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China Breakthroughs: China dives deeper on deep sea exploration

Editor: Qian Ding 丨CCTV.com

06-20-2017 14:16 BJT

By Tom McGregor, CCTV.com Panview commentator and editor

Many scientists and explorers believe the deep seas are the Earth's final frontier. Nearly all land, including distant islands, polar ice caps and isolated regions have already been mapped out and settled.

To uncover new mysteries of our world, we must dive into the deep sea to discover unseen regions and underwater wildlife to identify new life forms and the geological sediments of sea beds.

China is working with the International Sea Discovery Program, a joint project of 65 scientists from 13 countries, endeavoring to collect core sediment samples from the ocean floor to study the impact on Climate Change and the basin's information.

Beijing is playing a crucial role by deploying manned and unmanned submersibles to conduct sea tests in the Pacific and Indian oceans.

Going deeper and deeper

Xinhua reports that Cui Weicheng, director of the Hadal Life Science Research Center at Shanghai Ocean University, led a team of researchers to explore the Mariana Trench, one of the deepest spots of the ocean.

The group departed - Dec. 3, 2016 - on the Zhang Jian, a research vessel and mothership for the expedition. The Rainbow Fish series had included three deep sea landing devices and one unmanned search submersible.

On Dec. 25-27, 2016, the three deep sea landing devices descended into the trench with the first taking photos, the second taking sediment samples and the third taking biological samples.
All three devices reached 10,000-km. below sea level.

"The successful sea test marks another step in China's deep sea research," said Cui.

Last August, China's unmanned submersible, 'Haidou 1' dived to a depth - 10,767-m. at the Mariana Trench, which set a new Chinese record. China is the third country after the US and Japan to go down such depths.

Submarine observation network

Additionally, Beijing announced plans to set up a submarine observation network to explore deep sea regions in the East and South China Sea, which is the first of its kind.

A team of scientists based in Shanghai plans to collect data from the sea beds at a total cost - RMB2.1bn. ($US310 million).

Zhou Huaiyang, professor at the School of Ocean & Earth Science at Tongji University, announced the collected data will be used to explore natural resources in the region.

The new submarine network would embark on observations of ecological and marine disasters in the East and South China Seas.

Life in the trenches

The Mariana Trench holds special allure for Chinese scientists. It's an ideal location to study the impact of Climate Change, as well as to uncover secrets of the deepest parts of the sea.

Due to deep depths, water temperatures are chilly in a range of 1 to 4 degrees Celsius - slightly above the freezing mark. The water pressure is 1,000 times greater than at the ocean's surface, making strong and innovative equipment essential for submersibles that delve into its deep waters.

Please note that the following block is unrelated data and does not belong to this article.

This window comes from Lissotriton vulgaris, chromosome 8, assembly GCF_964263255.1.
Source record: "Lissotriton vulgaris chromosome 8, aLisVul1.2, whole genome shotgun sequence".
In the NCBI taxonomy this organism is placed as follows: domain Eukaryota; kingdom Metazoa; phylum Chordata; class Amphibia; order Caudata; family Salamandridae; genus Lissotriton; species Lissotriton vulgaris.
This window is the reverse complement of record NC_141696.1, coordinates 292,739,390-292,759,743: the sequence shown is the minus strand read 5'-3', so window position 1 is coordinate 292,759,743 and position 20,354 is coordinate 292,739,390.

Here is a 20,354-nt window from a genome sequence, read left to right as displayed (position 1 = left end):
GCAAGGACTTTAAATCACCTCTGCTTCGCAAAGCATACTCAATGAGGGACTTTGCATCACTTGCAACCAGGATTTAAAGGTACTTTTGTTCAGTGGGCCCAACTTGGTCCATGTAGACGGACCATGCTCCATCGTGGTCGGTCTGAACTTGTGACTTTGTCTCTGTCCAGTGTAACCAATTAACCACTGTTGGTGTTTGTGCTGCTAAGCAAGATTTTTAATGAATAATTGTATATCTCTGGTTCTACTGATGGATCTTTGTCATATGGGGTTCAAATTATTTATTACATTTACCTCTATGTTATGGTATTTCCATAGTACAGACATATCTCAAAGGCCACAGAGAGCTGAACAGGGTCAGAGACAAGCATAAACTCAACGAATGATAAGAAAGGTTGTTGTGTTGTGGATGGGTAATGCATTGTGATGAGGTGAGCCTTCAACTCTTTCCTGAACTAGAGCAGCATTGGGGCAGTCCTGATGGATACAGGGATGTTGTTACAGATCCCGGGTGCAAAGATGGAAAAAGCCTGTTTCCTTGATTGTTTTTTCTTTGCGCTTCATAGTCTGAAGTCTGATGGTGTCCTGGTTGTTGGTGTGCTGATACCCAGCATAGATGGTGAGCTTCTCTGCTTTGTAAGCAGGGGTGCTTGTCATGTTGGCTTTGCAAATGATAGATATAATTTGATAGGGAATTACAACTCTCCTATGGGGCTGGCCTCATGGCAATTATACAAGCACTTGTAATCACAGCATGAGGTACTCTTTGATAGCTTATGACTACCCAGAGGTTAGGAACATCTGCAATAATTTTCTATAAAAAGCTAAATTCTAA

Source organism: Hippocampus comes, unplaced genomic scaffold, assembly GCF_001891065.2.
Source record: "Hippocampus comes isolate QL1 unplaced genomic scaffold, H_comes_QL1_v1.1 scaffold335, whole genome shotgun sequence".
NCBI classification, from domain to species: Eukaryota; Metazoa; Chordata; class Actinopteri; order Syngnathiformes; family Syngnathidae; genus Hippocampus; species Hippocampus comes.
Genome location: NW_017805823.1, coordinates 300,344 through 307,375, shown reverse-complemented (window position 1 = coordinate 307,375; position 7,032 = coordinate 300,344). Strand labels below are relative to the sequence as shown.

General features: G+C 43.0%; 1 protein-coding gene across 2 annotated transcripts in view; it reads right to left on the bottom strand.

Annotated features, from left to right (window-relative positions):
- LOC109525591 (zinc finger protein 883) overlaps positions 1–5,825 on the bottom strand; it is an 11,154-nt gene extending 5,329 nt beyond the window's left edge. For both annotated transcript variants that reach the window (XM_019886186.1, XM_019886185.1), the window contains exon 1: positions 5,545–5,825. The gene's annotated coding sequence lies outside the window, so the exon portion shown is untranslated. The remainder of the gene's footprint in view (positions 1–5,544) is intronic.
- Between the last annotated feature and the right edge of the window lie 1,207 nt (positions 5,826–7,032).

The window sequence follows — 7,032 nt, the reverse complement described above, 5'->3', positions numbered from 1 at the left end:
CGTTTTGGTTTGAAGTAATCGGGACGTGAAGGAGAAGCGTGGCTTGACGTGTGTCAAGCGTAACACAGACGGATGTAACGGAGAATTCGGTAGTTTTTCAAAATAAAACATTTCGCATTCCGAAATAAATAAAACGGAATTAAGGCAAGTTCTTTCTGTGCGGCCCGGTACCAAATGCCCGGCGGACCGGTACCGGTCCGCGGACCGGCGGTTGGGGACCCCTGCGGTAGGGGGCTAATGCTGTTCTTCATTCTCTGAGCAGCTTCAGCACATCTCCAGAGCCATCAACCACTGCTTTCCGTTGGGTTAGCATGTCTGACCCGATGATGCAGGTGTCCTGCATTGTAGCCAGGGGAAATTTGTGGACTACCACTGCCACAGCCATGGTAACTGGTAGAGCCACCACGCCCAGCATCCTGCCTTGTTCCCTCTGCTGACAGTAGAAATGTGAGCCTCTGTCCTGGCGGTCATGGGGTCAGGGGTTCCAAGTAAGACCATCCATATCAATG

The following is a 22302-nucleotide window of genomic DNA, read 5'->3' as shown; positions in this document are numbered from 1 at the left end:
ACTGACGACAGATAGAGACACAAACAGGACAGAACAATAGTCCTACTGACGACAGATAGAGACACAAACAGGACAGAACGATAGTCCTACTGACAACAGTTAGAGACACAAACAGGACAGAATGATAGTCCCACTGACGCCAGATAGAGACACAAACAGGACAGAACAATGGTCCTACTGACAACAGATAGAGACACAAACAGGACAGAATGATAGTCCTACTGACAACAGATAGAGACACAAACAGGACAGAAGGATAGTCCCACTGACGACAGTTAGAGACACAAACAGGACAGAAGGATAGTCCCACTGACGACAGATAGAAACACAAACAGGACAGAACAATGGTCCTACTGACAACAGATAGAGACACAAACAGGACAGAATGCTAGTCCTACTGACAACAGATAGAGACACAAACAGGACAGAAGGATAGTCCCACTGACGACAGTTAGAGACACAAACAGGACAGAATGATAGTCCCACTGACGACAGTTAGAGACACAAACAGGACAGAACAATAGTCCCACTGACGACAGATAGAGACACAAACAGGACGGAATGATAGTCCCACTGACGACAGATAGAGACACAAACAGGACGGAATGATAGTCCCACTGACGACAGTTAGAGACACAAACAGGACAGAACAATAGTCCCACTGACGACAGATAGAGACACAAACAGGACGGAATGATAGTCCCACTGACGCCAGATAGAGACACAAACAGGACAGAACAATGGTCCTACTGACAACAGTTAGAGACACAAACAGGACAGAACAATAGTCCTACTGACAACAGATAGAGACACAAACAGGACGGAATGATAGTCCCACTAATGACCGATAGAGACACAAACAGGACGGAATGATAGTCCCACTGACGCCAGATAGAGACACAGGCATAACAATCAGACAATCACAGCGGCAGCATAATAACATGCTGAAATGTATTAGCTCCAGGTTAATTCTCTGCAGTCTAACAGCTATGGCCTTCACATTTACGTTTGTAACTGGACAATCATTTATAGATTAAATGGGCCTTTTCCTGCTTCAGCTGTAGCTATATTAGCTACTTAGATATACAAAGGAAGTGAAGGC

Nonetheless, a large variety of life forms continue to blossom, since hot vents from sea beds emit chemicals such as hydrogen sulfur that serve as food for bacteria and other microbes.

Consequently, more sea creatures come to life, including giant amoebas and bioluminescent fish, otherwise known as glow-in-the-dark fish.

Chinese scientists aboard the mothership Jiaolong, named after a mythical dragon, have already discovered 27 hot vents in the Indian Ocean, while uncovering even greater discoveries in the South China Sea.

Digging into South China Sea

The South China Sea has sparked greater interest among the international maritime scientific community. Despite the region being one of the most widely-traveled shipping routes, scientists have not targeted its waters for extensive studies until recently.

China's participation in the international submarine network has placed special significance on the region. The Shanghai-based Jiaolong expedition team have completed a 3rd stage dive on May 23.

The Jiaolong deployed unmanned submersibles that reached depths - 7,062-m. The research team collected sea-borne species that include a sea sponge, brittle star, two starfish and a 35-cm.-long red sea cucumber.

Recognizing the research value

China holds plenty of reasons to undergo extensive testings in the deep sea. They can uncover a better understanding of the ocean's biodiversity, ecology and bio-geography.

The Mariana Trenches are some of the deepest in the world, where scientists can learn how organisms can adapt and live in extreme environments.

In the South China Sea alone, Chinese teams have found a new branch of red coral attached to polymetallic modules and clusters of minerals containing 10 elements, such as cobalt and manganese.

Perhaps, new discoveries of natural resources can be found in the deep sea as well. Some experts say new energy sources could be tapped in the sea beds, such as combustible ice, which is considered more potent and cleaner burning than natural gas.

At the moment, the deep seas are mysteries for the public but with more endeavors of science explorations, we will discover deeper knowledge, which can bring greater benefits for the public good.


(The opinions expressed here do not necessarily reflect the opinions of Panview or CCTV.com)


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